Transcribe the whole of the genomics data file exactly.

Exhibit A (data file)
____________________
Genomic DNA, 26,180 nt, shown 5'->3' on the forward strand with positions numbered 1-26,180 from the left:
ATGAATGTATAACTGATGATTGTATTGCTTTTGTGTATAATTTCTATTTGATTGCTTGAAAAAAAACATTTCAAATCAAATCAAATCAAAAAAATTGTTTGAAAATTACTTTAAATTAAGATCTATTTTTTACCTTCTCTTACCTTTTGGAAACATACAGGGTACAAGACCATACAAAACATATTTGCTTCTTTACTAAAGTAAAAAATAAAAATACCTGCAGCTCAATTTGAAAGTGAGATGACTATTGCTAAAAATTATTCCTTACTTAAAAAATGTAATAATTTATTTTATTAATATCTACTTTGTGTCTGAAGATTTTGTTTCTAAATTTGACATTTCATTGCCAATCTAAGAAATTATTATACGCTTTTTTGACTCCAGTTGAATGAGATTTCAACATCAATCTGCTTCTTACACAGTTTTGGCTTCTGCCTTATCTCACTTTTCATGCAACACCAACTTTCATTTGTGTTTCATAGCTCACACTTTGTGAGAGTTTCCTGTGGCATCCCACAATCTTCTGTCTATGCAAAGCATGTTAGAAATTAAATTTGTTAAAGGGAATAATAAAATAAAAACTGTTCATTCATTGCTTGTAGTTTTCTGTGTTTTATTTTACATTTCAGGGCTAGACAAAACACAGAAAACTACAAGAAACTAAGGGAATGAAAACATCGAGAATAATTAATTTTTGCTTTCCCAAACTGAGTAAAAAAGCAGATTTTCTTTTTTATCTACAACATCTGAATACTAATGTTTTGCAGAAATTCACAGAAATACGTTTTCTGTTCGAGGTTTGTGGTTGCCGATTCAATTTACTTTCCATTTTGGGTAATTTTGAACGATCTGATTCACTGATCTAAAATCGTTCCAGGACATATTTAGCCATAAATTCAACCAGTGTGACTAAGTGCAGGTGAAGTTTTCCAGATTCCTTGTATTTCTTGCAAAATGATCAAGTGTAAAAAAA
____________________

Genomic DNA, 26,180 nt, shown 5'->3' on the forward strand with positions numbered 1-26,180 from the left:
ATGAATGTATAACTGATGATTGTATTGCTTTTGTGTATAATTTCTATTTGATTGCTTGAAAAAAAACATTTCAAATCAAATCAAATCAAAAAAATTGTTTGAAAATTACTTTAAATTAAGATCTATTTTTTACCTTCTCTTACCTTTTGGAAACATACAGGGTACAAGACCATACAAAACATATTTGCTTCTTTACTAAAGTAAAAAATAAAAATACCTGCAGCTCAATTTGAAAGTGAGATGACTATTGCTAAAAATTATTCCTTACTTAAAAAATGTAATAATTTATTTTATTAATATCTACTTTGTGTCTGAAGATTTTGTTTCTAAATTTGACATTTCATTGCCAATCTAAGAAATTATTATACGCTTTTTTGACTCCAGTTGAATGAGATTTCAACATCAATCTGCTTCTTACACAGTTTTGGCTTCTGCCTTATCTCACTTTTCATGCAACACCAACTTTCATTTGTGTTTCATAGCTCACACTTTGTGAGAGTTTCCTGTGGCATCCCACAATCTTCTGTCTATGCAAAGCATGTTAGAAATTAAATTTGTTAAAGGGAATAATAAAATAAAAACTGTTCATTCATTGCTTGTAGTTTTCTGTGTTTTATTTTACATTTCAGGGCTAGACAAAACACAGAAAACTACAAGAAACTAAGGGAATGAAAACATCGAGAATAATTAATTTTTGCTTTCCCAAACTGAGTAAAAAAGCAGATTTTCTTTTTTATCTACAACATCTGAATACTAATGTTTTGCAGAAATTCACAGAAATACGTTTTCTGTTCGAGGTTTGTGGTTGCCGATTCAATTTACTTTCCATTTTGGGTAATTTTGAACGATCTGATTCACTGATCTAAAATCGTTCCAGGACATATTTAGCCATAAATTCAACCAGTGTGACTAAGTGCAGGTGAAGTTTTCCAGATTCCTTGTATTTCTTGCAAAATGATCAAGTGTAAAAAAA